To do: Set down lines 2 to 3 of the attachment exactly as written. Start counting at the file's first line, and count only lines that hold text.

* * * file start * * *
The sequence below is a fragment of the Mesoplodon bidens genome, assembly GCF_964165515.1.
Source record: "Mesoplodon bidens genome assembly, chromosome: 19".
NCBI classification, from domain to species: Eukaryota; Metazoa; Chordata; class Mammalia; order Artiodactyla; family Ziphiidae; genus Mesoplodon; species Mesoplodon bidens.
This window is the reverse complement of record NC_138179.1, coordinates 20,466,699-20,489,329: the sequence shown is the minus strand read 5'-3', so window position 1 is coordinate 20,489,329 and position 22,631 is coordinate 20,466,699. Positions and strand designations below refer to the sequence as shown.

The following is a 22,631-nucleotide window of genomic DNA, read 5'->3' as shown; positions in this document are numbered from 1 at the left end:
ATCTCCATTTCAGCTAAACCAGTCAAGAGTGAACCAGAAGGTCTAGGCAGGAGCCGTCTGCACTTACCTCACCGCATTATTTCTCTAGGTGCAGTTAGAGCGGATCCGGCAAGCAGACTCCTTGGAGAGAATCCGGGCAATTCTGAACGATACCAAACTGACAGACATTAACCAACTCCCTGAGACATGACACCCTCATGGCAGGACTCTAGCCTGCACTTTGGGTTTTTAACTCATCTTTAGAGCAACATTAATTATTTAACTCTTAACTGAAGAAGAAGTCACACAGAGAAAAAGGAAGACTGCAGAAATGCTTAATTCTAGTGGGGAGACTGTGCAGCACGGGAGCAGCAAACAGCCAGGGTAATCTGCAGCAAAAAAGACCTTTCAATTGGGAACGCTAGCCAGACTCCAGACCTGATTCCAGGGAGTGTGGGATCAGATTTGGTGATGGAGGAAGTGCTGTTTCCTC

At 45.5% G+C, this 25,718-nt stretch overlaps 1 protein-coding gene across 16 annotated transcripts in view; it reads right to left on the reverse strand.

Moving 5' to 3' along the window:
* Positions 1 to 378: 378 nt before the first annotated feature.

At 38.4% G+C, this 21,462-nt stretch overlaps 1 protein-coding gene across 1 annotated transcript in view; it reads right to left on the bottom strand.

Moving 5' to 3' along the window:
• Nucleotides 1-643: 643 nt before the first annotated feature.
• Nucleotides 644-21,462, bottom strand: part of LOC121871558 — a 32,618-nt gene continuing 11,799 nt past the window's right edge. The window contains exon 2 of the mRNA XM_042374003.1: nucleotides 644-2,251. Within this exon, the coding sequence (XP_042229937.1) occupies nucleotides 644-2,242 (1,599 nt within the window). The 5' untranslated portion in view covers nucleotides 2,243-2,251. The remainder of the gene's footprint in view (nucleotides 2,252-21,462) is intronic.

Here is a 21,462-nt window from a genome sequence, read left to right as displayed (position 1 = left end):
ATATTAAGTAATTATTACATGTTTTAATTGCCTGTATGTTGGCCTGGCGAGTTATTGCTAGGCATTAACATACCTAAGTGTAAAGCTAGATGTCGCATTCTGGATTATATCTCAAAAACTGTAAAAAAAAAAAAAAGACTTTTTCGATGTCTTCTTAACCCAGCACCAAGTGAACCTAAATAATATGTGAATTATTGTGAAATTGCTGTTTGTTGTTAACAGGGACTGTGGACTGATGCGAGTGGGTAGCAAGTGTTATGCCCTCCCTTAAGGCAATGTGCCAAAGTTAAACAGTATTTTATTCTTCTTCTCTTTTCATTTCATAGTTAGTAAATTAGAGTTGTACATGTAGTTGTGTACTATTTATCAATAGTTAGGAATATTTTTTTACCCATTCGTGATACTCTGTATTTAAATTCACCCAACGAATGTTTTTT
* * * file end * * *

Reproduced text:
Source record: "Mesoplodon bidens genome assembly, chromosome: 19".
NCBI classification, from domain to species: Eukaryota; Metazoa; Chordata; class Mammalia; order Artiodactyla; family Ziphiidae; genus Mesoplodon; species Mesoplodon bidens.